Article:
About the authorPaul VegasShare the loveHave your say Leicester boss Puel insists Chelsea upset can happenby Paul Vegas10 months agoSend to a friendShare the loveLeicester City boss Claude Puel insists they’re capable of upsetting Chelsea this weekend.Puel took heart from their performance in defeat to Manchester City this week in the Carabao Cup quarterfinals.He said, “It will be a good challenge. We need to give our best to get a result. We need to have a collective response.”If we have the same mentality as against Man City, we can hopefully get a result.”Puel also gave a brief injury update and admitted they are still waiting to find out if England defender Ben Chilwell will be fit to face Chelsea.”I think he can participate [in the Chelsea game]. We will see tomorrow.”We have doubts about Wilfred [Ndidi], we will see tomorrow [for Chelsea]. It’s about his knee.”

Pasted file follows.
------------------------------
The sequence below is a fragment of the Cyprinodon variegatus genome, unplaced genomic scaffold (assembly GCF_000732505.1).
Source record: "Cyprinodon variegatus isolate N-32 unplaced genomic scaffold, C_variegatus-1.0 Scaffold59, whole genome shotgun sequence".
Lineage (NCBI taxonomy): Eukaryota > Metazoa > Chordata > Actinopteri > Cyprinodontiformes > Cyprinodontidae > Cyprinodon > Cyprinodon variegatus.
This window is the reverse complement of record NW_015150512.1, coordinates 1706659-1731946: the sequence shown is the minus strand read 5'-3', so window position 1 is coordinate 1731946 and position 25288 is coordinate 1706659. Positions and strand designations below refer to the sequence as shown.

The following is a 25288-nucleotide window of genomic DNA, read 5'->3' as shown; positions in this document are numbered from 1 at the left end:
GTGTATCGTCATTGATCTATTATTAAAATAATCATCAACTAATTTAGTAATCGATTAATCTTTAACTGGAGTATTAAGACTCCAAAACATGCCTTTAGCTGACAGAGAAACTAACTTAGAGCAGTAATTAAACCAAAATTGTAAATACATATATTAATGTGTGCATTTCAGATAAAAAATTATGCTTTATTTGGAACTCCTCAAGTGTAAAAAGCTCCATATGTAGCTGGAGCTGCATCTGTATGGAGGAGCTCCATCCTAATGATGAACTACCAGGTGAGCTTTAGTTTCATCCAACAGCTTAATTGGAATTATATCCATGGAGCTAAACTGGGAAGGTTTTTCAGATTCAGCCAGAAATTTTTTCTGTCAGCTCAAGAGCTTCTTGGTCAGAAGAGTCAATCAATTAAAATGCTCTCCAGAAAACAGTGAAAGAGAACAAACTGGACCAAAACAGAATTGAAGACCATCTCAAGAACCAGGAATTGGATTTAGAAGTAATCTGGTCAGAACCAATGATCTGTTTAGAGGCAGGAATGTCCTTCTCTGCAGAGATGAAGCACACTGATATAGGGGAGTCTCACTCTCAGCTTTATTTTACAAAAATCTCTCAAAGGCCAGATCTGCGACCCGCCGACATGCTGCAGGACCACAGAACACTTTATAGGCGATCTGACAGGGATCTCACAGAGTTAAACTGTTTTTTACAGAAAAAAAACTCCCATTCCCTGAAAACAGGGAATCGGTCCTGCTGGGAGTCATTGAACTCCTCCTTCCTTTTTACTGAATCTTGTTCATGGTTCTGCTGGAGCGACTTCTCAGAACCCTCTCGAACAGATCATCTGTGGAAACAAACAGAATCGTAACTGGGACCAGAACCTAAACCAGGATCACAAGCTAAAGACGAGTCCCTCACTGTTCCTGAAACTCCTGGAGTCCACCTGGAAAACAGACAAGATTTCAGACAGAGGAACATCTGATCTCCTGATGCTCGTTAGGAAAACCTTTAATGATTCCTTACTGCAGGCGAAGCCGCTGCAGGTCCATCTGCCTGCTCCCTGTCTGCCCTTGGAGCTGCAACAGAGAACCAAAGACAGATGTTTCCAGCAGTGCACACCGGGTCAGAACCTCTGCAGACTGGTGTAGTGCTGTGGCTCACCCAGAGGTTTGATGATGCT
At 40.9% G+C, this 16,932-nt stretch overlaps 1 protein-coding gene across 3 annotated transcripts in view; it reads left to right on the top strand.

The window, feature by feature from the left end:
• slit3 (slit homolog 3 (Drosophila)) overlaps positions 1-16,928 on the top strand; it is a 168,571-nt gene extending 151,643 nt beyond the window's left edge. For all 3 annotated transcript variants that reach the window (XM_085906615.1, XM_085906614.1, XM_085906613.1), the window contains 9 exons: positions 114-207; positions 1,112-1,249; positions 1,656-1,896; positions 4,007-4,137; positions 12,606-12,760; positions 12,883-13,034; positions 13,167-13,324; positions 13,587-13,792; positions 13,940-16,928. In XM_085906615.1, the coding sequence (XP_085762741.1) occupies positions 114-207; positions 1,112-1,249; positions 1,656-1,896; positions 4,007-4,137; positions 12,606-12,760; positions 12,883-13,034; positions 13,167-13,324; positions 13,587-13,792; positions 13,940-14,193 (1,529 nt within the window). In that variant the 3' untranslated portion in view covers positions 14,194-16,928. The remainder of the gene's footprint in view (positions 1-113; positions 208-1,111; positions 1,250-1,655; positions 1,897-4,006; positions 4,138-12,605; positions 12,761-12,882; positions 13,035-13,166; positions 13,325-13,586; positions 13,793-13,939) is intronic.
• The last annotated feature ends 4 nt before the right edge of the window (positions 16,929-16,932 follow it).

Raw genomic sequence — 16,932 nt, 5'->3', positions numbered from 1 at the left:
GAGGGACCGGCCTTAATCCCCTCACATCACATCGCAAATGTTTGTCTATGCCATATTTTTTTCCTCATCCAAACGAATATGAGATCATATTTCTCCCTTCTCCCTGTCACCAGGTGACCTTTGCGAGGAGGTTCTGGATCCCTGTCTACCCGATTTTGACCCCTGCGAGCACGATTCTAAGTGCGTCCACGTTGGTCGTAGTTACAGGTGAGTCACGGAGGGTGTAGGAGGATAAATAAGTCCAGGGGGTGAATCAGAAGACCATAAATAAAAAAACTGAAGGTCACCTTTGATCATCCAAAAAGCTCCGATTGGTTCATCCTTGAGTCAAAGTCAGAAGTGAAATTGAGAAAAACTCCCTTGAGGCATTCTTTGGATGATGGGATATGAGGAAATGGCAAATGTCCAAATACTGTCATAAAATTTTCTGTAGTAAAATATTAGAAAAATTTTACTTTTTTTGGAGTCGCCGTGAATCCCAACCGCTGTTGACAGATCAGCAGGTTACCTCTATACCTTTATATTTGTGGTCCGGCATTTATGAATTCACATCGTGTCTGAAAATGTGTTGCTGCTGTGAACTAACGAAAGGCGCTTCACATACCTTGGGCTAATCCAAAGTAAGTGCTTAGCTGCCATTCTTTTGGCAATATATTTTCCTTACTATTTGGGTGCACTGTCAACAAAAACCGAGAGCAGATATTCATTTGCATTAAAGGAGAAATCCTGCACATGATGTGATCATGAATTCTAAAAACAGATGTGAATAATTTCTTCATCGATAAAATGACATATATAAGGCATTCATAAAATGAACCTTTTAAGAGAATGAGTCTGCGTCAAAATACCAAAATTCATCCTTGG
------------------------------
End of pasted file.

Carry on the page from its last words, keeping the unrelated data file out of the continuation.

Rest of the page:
Road travel through Shelburne County will improve when paving work is completed on the Barrington bypass this fall. The Department of Transportation and Public Works announced a paving tender for a new section of Highway 103 that is about 8.7 kilometres in length. The new section, from Barrington to Oak Park, includes the Oak Park connector and the ramps. The construction of the intersection of Highway 103 and Trunk 3 will also be completed as part of the project and provide another access to the Barrington area. “The work on the Barrington bypass is part of our commitment to upgrade and expand the 100-series highway network to benefit Nova Scotians,” said Angus MacIsaac, Minister of Transportation and Public Works. “By the end of this fall, residents and visitors will have a paved and extended highway system they having been long waiting for.” The paving tender for either asphalt or cement concrete will close on Tuesday, Aug. 22. “Making Nova Scotia’s highway system efficient and sustainable is one of the goals for this government,” said Mr. MacIsaac. “We are looking at increased use of cement concrete for highway construction as a durable and cost-effective alternative, increasing the life of our roads and highways.” The highways division of the Department of Transportation and Public Works manages more than 23,000 kilometres of roads in Nova Scotia.